Kicking off our line-up is Far From The Sea, a new play by our friends at the multi-award winning Theatre Absolute, Coventry. Told through the eyes of a contemporary Polish woman, an affluent early 90′s family, and a bombastic Alderman of a 1950′s local authority, Far From The Sea is a witty and darkly humorous play about power, place, and the industry of war.
Born and bred Black Country comedienne, Gemma Layton, brings her one-woman show, Mercedes Benson: The Pleasure is Yours, to Birmingham. Gemma has been a semi-finalist in several comedy competitions, including Laughing Horse and Funny Woman, and is one third of the sketch group Fun Bags.
Dedicated to creating vibrant, honest theatre and finding comedy in the unexpected and beauty in the mundane, Headless Doctor present their latest show. In Love Is a Cat Skin Rug, two girls ponder the timeworn question…what is love? The show is currently on tour and will appear at Boom Town Fair Festival and as part of Edinburgh Fringe’s Free Fringe in August.
South African based a’capella group Simply Soweto Encha will also be performing as part of their UK tour. Simply Soweto Encha showcase a unique blend of sound and rhythm where R’n’B, doo-wop, gospel, pop, and jazz meet on one stage. The show is an amalgamation of original material, cover songs as well as traditional African music from Zulu, Tswana and Xhosa cultures.
Birmingham’s Big Script writers group will be returning for a second year, with their new show Under The Sun, directed by Birmingham based director Graeme Braidwood. In a miscellany of new short plays, the contemporary, the bizarre, the serious, the absurd and the just plain funny will be explored to challenge audiences and to push the boundaries in new writing.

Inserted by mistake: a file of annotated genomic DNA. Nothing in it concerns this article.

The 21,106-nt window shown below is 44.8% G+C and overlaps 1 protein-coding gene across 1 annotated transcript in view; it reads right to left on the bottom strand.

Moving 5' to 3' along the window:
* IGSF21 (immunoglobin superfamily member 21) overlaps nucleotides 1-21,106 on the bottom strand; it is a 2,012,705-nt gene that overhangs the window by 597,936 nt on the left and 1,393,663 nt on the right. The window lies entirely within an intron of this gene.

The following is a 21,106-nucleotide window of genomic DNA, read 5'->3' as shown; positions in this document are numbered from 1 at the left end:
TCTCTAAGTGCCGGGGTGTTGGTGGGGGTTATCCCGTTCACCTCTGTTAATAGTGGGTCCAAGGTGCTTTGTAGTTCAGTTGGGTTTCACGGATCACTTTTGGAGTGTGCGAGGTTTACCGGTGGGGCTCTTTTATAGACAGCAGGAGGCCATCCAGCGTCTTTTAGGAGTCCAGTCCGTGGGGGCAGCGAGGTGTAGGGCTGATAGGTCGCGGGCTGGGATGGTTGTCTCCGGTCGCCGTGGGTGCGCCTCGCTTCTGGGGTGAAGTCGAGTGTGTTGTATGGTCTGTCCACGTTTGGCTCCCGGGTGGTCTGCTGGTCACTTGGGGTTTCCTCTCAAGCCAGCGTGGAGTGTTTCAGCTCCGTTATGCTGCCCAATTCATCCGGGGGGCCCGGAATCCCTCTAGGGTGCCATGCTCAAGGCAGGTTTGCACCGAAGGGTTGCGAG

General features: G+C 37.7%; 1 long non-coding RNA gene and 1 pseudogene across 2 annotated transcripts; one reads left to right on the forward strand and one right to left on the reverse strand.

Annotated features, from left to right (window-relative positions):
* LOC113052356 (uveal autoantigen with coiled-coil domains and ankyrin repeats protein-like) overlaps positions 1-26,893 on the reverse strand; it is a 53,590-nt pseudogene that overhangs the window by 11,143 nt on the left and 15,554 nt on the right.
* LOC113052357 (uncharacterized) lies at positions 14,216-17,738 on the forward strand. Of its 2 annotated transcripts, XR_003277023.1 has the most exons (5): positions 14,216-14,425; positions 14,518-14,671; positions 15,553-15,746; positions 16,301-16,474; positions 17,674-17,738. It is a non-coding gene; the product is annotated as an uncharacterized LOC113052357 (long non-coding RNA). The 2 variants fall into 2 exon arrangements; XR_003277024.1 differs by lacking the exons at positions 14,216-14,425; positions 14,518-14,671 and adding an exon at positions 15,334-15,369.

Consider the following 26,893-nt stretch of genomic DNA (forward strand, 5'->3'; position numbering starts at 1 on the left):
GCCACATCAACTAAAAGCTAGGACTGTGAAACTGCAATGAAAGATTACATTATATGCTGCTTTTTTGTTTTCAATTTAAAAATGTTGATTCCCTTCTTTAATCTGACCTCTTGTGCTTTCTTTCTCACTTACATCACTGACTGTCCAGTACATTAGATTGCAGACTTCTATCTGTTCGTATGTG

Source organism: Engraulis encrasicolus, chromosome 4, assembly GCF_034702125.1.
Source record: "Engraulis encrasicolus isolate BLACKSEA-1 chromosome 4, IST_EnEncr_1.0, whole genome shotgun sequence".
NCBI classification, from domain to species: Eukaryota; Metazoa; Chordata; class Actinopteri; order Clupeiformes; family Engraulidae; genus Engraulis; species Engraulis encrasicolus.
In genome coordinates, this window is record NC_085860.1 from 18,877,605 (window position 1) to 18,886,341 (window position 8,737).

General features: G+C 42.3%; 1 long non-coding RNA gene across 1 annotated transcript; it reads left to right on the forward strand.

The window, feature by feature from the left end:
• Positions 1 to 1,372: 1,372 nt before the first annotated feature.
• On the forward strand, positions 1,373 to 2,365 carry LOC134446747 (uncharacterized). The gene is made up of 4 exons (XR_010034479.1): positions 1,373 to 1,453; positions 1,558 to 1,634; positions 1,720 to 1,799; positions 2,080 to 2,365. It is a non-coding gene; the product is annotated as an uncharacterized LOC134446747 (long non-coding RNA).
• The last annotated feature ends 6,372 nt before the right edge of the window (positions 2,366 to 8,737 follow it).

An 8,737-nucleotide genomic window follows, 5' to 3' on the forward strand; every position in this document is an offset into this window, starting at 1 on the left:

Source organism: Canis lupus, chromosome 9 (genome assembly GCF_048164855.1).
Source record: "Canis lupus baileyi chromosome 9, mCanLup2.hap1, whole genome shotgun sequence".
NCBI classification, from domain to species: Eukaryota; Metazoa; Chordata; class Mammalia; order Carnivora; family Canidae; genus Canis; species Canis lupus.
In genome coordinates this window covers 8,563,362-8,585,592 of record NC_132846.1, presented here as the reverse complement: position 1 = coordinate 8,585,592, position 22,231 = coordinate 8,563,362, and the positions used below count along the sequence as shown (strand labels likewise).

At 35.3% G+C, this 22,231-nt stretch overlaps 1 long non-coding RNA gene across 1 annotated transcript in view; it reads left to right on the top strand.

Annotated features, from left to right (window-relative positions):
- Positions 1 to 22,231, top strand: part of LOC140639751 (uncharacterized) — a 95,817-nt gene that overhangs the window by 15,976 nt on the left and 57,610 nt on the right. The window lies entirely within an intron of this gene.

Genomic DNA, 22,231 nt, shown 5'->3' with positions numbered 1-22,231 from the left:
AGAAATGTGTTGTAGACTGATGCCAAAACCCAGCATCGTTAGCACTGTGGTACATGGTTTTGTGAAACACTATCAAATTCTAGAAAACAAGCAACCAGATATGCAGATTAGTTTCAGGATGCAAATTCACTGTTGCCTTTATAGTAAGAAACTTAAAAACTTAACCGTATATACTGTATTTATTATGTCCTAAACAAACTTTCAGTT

Manchester based sketch group, Thespianage, make their Birmingham debut with their show Sketch Appeal. With one Edinburgh show now successfully under their belts, as well as having performed with Phill Jupitus and Seann Walsh, this is an experienced and talented group perform for one night only before heading to Edinburgh.
Threnody for the Sky Childrenis a surreal modern fable that draws inspiration from Ovid’s epic poem Metamorphoses, and fuses mythology and music with a hint of zombie apocalypse. In a town in the middle of nowhere, a man convinced he was born with wings flees from the chaos outside and picks through his confused past.
A tale of two women held against their will, and the mind games they to keep one another alive. Locked in a room and chained apart, language is their only currency, and comes to mean everything when a single word becomes the hanging point between life and death. Nineis a harrowing, funny and tender account of the psychological price of survival. Cataclysm Theatre is a Midlands based company aiming to bring intimate and shocking theatre to audiences.
Theatre Exchange is a rolling, strolling, informal showcase of some of the best work-in-progress theatre in the region. This July, The Best of Theatre Exchange brings exciting new work to an intimate space as three thirty minute staged readings of the best work from their recent visits to Birmingham Rep, Coventry’s Theatre Absolute and the Old Joint Stock itself are presented.
An incident has occurred. The authorities are outraged. The actors are upset. Someone in the audience knows something…Letter’s to Eric Theatre Company present Mark Ravenhill’s Yesterday an Incident Occurred, questioning the behaviour of the society we live in by asking Are we happy to accept widespread surveillance as a price for safety? What lengths are we prepared to go to, to uncover perpetrators of violent crime?
As well as all the performances, we also have two special one off workshops as part of Birmingham Fest, led by experienced local director Tracey Street ( Czech National Theatre, Belgrade Theatre, National Youth Theatre). Intro to Acting offers anybody and everybody to try their hand at acting for the first time in a fun and relaxed atmosphere. Tracey’s second workshop, Auditioning for Drama Schools, will teach you about good audition techniques, choice of audition speeches, helping develop those pieces into performance. Both are taster workshops ahead of the full courses starting at the OJS in September.
Tickets are now on sale for all performances and workshops.
For more details about our Birmingham Fest line-up, please visit
Old Joint Stock Pub & Theatre
Tel: 0121 200 0946
Bringing Theatre to the Heart of Birmingham